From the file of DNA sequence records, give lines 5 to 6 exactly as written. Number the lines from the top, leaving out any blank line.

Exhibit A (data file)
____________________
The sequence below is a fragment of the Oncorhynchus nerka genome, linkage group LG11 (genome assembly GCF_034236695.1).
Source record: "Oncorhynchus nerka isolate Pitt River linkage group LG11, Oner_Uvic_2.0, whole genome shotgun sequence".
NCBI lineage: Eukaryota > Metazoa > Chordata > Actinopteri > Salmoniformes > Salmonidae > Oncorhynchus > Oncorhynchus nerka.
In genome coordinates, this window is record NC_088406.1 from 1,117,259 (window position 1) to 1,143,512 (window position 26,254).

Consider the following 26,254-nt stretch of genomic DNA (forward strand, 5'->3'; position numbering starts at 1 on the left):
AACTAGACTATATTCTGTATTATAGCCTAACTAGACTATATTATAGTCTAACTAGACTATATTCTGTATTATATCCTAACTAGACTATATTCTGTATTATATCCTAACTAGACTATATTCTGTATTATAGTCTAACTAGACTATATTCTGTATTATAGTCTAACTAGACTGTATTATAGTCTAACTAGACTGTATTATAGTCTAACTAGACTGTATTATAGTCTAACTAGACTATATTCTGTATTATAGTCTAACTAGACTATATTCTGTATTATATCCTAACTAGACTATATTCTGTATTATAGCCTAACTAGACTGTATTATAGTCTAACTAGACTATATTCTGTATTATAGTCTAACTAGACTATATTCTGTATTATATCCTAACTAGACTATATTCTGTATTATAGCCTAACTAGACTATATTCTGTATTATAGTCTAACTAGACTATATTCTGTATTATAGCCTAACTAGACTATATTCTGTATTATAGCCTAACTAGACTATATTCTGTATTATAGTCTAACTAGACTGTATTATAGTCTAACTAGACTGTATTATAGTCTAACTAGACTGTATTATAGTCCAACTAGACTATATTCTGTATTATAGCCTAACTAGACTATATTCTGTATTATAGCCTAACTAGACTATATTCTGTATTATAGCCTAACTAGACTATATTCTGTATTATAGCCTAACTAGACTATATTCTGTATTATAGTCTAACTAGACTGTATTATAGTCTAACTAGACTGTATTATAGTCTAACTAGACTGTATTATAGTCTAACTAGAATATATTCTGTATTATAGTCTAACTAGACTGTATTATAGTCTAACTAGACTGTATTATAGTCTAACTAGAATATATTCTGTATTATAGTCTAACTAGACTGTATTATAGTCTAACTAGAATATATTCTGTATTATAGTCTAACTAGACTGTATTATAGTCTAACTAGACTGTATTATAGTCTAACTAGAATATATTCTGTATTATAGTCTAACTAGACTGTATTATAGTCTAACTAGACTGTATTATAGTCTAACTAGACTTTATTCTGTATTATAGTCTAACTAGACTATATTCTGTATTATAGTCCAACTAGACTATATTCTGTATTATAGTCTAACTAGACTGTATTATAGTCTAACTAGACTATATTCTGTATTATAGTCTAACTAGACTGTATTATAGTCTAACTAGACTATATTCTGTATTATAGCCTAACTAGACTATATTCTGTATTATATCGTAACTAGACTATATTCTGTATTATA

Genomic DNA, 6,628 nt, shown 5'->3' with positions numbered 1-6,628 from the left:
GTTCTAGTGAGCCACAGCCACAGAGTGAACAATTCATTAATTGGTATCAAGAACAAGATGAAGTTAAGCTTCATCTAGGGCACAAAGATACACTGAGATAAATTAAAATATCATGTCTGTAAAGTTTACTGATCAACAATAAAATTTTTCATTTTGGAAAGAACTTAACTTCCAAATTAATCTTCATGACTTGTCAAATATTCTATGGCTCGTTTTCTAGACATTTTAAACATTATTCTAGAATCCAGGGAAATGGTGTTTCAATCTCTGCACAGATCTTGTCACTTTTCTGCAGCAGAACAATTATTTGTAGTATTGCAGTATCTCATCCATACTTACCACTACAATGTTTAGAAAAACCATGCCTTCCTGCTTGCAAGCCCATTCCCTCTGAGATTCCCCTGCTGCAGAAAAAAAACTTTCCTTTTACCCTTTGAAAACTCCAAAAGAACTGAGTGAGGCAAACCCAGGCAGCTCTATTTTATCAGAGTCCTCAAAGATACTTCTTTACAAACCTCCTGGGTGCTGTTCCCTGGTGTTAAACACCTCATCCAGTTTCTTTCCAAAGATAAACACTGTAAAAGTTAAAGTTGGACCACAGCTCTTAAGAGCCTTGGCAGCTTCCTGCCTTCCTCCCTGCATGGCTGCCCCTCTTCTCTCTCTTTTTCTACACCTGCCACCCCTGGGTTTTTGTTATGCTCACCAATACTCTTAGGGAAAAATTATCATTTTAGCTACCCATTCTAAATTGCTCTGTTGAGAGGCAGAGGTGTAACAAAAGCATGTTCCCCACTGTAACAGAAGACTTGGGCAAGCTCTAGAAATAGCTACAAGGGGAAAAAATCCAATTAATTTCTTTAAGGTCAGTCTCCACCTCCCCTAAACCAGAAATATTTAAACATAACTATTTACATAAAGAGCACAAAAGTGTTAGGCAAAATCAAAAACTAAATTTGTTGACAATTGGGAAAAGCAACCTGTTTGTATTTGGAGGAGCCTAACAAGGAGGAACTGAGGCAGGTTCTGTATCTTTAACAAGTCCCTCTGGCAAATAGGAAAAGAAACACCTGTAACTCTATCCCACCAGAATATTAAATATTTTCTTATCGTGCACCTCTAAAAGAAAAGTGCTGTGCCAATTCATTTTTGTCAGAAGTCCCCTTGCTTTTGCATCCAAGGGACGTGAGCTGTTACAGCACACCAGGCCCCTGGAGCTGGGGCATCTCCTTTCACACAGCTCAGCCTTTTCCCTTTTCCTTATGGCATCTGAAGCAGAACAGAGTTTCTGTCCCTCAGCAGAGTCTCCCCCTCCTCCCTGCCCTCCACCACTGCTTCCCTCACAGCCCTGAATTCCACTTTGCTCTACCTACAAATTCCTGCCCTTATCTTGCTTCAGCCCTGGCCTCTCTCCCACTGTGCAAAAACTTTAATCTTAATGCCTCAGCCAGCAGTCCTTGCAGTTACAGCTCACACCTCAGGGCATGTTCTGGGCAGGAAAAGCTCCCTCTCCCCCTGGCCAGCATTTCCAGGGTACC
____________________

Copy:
Consider the following 26,254-nt stretch of genomic DNA (forward strand, 5'->3'; position numbering starts at 1 on the left):
AACTAGACTATATTCTGTATTATAGCCTAACTAGACTATATTATAGTCTAACTAGACTATATTCTGTATTATATCCTAACTAGACTATATTCTGTATTATATCCTAACTAGACTATATTCTGTATTATAGTCTAACTAGACTATATTCTGTATTATAGTCTAACTAGACTGTATTATAGTCTAACTAGACTGTATTATAGTCTAACTAGACTGTATTATAGTCTAACTAGACTATATTCTGTATTATAGTCTAACTAGACTATATTCTGTATTATATCCTAACTAGACTATATTCTGTATTATAGCCTAACTAGACTGTATTATAGTCTAACTAGACTATATTCTGTATTATAGTCTAACTAGACTATATTCTGTATTATATCCTAACTAGACTATATTCTGTATTATAGCCTAACTAGACTATATTCTGTATTATAGTCTAACTAGACTATATTCTGTATTATAGCCTAACTAGACTATATTCTGTATTATAGCCTAACTAGACTATATTCTGTATTATAGTCTAACTAGACTGTATTATAGTCTAACTAGACTGTATTATAGTCTAACTAGACTGTATTATAGTCCAACTAGACTATATTCTGTATTATAGCCTAACTAGACTATATTCTGTATTATAGCCTAACTAGACTATATTCTGTATTATAGCCTAACTAGACTATATTCTGTATTATAGCCTAACTAGACTATATTCTGTATTATAGTCTAACTAGACTGTATTATAGTCTAACTAGACTGTATTATAGTCTAACTAGACTGTATTATAGTCTAACTAGAATATATTCTGTATTATAGTCTAACTAGACTGTATTATAGTCTAACTAGACTGTATTATAGTCTAACTAGAATATATTCTGTATTATAGTCTAACTAGACTGTATTATAGTCTAACTAGAATATATTCTGTATTATAGTCTAACTAGACTGTATTATAGTCTAACTAGACTGTATTATAGTCTAACTAGAATATATTCTGTATTATAGTCTAACTAGACTGTATTATAGTCTAACTAGACTGTATTATAGTCTAACTAGACTTTATTCTGTATTATAGTCTAACTAGACTATATTCTGTATTATAGTCCAACTAGACTATATTCTGTATTATAGTCTAACTAGACTGTATTATAGTCTAACTAGACTATATTCTGTATTATAGTCTAACTAGACTGTATTATAGTCTAACTAGACTATATTCTGTATTATAGCCTAACTAGACTATATTCTGTATTATATCGTAACTAGACTATATTCTGTATTATA